Triad Magazine

A Hillsborough Community College Student Publication since 1978.


By Loren Yancey

My favorite place to sleep has sounds that soothe me into slumber: nature’s natural lullaby. The breeze softly slips through my window, warm enough to wrap my body in a thick blanket of humidity, moist enough to cool me down.

Waking up, the sweet air intoxicates my lungs. The extreme beauty of the jungle that surrounds me overwhelmingly paralyzes my senses. All I can do is breathe and just be.

As I sip my instant African coffee on the rooftop of where I sleep, I think of home and how the sunrise is nothing in comparison to the way the sun raises itself over the mountains of lush rainforest in Apapam Village.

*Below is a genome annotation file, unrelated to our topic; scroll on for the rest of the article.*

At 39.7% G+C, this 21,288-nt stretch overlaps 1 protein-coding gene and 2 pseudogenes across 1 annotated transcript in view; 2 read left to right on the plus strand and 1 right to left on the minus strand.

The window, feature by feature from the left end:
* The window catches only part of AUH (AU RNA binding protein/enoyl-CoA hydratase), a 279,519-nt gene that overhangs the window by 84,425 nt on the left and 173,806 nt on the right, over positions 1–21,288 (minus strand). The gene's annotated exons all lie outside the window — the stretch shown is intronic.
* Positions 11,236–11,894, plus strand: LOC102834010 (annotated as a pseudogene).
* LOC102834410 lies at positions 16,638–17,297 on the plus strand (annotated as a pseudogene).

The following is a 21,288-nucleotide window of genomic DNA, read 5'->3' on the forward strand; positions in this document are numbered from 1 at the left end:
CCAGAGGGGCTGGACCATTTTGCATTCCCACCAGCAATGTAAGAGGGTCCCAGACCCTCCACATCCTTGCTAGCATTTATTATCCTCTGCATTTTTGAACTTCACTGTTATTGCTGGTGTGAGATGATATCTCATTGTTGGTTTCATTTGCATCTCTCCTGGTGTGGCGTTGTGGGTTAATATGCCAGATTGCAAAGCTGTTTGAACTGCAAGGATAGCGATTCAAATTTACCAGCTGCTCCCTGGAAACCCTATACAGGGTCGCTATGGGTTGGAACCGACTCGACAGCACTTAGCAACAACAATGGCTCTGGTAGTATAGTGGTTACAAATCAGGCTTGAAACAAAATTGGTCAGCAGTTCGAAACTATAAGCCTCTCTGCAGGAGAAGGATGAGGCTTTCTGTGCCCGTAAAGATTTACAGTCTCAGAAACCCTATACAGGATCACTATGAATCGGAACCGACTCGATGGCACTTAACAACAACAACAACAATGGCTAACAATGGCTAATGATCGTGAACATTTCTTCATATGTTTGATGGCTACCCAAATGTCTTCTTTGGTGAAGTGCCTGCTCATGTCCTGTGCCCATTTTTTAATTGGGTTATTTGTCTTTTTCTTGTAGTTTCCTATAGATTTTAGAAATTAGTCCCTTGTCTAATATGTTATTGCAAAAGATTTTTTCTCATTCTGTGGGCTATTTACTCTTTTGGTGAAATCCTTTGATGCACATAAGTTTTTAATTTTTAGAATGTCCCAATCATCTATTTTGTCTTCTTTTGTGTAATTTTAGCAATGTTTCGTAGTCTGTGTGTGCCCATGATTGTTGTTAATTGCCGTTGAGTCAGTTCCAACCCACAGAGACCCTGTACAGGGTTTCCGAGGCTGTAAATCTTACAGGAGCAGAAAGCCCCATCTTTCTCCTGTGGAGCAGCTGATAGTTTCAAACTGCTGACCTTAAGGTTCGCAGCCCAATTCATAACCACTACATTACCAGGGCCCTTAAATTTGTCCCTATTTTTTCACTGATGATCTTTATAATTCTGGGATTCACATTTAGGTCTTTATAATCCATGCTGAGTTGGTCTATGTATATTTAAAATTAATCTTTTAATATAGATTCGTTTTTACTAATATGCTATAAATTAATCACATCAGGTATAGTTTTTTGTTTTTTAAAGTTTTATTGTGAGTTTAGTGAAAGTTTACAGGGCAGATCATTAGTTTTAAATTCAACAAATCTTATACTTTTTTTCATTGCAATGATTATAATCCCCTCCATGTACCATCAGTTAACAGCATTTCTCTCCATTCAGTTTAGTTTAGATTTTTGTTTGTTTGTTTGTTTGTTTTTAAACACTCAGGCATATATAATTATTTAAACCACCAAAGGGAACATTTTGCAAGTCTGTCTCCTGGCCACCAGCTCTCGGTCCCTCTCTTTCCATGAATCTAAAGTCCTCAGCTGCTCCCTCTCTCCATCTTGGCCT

The clay ground beneath my feet is solid-embedded with pieces of crystal quartz that stick out like the luminous stars at night in the African sky so bright and bold, they seem as though one could simply grasp them.

The children of the village, so pure and innocent, embraced our American culture with shy eyes and bright smiles.

Then, drums started pounding. Rhythm led me to the courtyard. As I danced with locals in the hot winter night, the children quickly became our partners and our friends. Where we went, the children followed-giggling for every word we spoke, loving for every hug we took.

They hugged us as though it would be the last. Sadly enough, it eventually was the last hug, the last coffee on the roof, the last sunrise, the last glance of true beauty, the last dance. And the last time I laid my head to rest in Apapam.

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